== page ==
What inspired the lush hills and unique names in The Hobbit? How about Kentucky?
According to a recent article in the (Lexington) Herald-Leader, author JRR Tolkien was supposedly fascinated with the names and mannerisms found in the Bluegrass State.
Now, keep in mind that this is not a direct quotation from the author himself. Instead, this information is coming to us via Devin Brown, an English professor at Asbury University and author of The Christian World of The Hobbit. Brown, in turn, was citing Guy Davenport, a former professor at the University of Kentucky who studied Old English under Tolkien. Davenport, for his part, was using the information he received from Allen Barnett, a Shelbyville, Ky., history teacher who was a classmate of Tolkien’s at Oxford.
While it all may seem a bit convoluted, Davenport wrote about Tolkien in his 1997 collection of essays, The Geography of Imagination. According to these essays, Barnett spoke about Tolkien and how the author "used to have the most extraordinary interest in the people here in Kentucky.” According to Barnett, “He could never get enough of my tales of Kentucky folk. He used to make me repeat family names like Barefoot and Boffin and Baggins, and good country names like that.”
In his essays, Davenport further wrote that the names used in The Hobbit could be found in phonebooks for Lexington and Shelbyville, the small-rolling hills in Middle-Earth greatly resembled Kentucky and the hobbits’ love for smoking pipe-weed in the curing barns was Kentuckian. Davenport also argued that phrases such as “I hear tell” and “this very month as is” were commonly used in Kentucky.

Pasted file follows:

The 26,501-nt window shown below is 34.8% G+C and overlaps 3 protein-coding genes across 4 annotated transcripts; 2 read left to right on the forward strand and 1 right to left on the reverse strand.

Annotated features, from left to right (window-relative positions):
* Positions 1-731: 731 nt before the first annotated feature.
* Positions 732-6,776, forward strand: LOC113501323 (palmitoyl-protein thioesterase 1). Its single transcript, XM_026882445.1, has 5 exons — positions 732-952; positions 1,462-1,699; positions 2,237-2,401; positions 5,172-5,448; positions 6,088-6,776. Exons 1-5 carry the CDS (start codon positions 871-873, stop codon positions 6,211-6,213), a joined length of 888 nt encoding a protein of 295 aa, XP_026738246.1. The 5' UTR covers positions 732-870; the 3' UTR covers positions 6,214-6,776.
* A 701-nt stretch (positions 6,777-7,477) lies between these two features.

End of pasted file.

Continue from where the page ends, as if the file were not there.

Tolkien’s fascination with the American frontier has also been argued by author Tom Shippey, who claims that he was a fan of James Fenimore Cooper, another author who once supposedly modeled a story after the Kentucky frontiersman Daniel Boone.
However, David S. Bratman, another scholar of Tolkien’s work, does not buy it.
Author of the essay, "Hobbit Names Aren’t From Kentucky," Bratman asserts, “hobbit names as a group are not characteristic of nor distinctive to Kentucky.” Bratman, whose essay cites the absence of Hobbit names in Shelbyville and Lexington phonebooks, simply argues that Barnett’s claims were “puffed up” by Davenport.
If this Kentuckian influence is true, it makes you wonder if Tolkien was perhaps perpetuating a stereotype. As Flannery O’Connor showed us in “Good Country People,” college grads have this tendency to label country folks a certain way. Whether the Oxford-educated Tolkien was guilty of this or not is just speculation, but it is a little bothersome that Bilbo is somewhat the archetypal country bumpkin.
Either way, this is just speculation and takes nothing away from Tolkien for writing an epic pop culture story. The novel is a classic and the movie is currently undefeated at the box office. Even if Middle Earth isn’t Kentucky, it’s definitely a goldmine for Peter Jackson.